IIS Web Server Monitoring: Best Practices

If you’re running a Windows environment, chances are you’re using Microsoft IIS as your Web server to run your Web applications. Your IIS Web server is a critical component of your IT infrastructure. Services such as SharePoint, Outlook, and your Web presence are dependent on its availability. If it’s going to take a long time to access a Web application or website, you will likely end up leaving the site or raise a help desk ticket.

When you have different Web applications for different user groups, you should monitor the performance of the Web server because a Web server issue can cause application downtime which can impact business services. To address this issue, it’s a good idea to tune your Web servers from time to time. By doing so, you can make sure the effects are showing positive growth in application performance and availability.

Like any other Web server in the network, IIS is prone to performance issues. Monitoring IIS server is useful for improving server performance, identifying performance bottlenecks, increasing throughput, and identifying connectivity issues. To successfully achieve optimum server performance, you should consider the following best practices:

  • Application pools provide a convenient way to manage a set of websites, applications, and their parallel worker processes. You'll want to start by monitoring your app pool's memory usage. If you find that the app pool is utilizing high memory, recycle it for optimum performance.
  • Monitor the number of client connections to the worldwide web service. This will help you have a better understanding of the load on the server. As the number of client connections increases, you should consider load balancing across multiple Web servers.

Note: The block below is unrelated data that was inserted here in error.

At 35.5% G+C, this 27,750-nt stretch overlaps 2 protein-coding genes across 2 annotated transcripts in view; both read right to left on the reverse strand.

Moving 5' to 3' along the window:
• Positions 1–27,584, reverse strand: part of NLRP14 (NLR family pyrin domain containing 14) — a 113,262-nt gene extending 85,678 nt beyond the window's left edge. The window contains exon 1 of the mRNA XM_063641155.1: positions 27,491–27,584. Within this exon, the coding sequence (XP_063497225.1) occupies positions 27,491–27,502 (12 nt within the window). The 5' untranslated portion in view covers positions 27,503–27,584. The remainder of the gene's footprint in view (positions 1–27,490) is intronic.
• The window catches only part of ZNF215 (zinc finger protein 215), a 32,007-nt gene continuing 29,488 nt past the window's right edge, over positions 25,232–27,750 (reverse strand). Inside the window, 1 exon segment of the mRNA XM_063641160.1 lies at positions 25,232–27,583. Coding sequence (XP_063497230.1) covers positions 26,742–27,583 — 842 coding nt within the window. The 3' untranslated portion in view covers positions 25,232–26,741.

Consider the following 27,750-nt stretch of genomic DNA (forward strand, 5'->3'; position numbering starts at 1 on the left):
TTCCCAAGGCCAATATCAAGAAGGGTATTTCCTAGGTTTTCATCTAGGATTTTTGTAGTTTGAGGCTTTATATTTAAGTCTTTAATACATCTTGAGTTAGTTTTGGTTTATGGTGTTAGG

• Monitoring data downloaded or uploaded to the WWW service helps you have a better understanding of the data traffic on your server, which allows you to make informed decisions on bandwidth allocation.
  • If you detect that the IIS server is too busy when monitoring incoming sessions, start by increasing the connection count or if the server is too overloaded, load balance across multiple Web servers.
  • As with any application, you will need to monitor basic metrics, such as CPU usage, physical memory, virtual memory, I/O read/write and so on.

Watch this video and find out how you can improve the health of your IIS Web server.

  • IIS is a web server that lets you share information with users on the internet, intranet, or the extranet and so monitoring of its performance and response time is critical to its users. Applications Manager's IIS Monitor helps in proactively monitoring the IIS performance metrics.

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  • Bookmarked this for future reference.

  • Great info, my biggest issue in Solarwinds pre 11.5 is the db structure being what it is and we poll for some mass tables - every now and again the connection to the db resets causing the web page to fail.

  • My personal experience, monitoring IIS app pool memory has been the most common performance issue by far. Understanding that App pools were designed to help ensure that in a multi-website hosted environment that one site crashing should not effect another site. The biggest issues of course being that if one of the app pools take up more then it share of memory. This can also be true when the server also performs multiple functions which is now common with virtual servers where we can allocate more and more resources.

    Monitoring the number of client connections is intriguing to me, I have done so through services link google analytical or piwik, which also gathers other statistical information. Would like to see how application monitoring will compare the counts to these tools.

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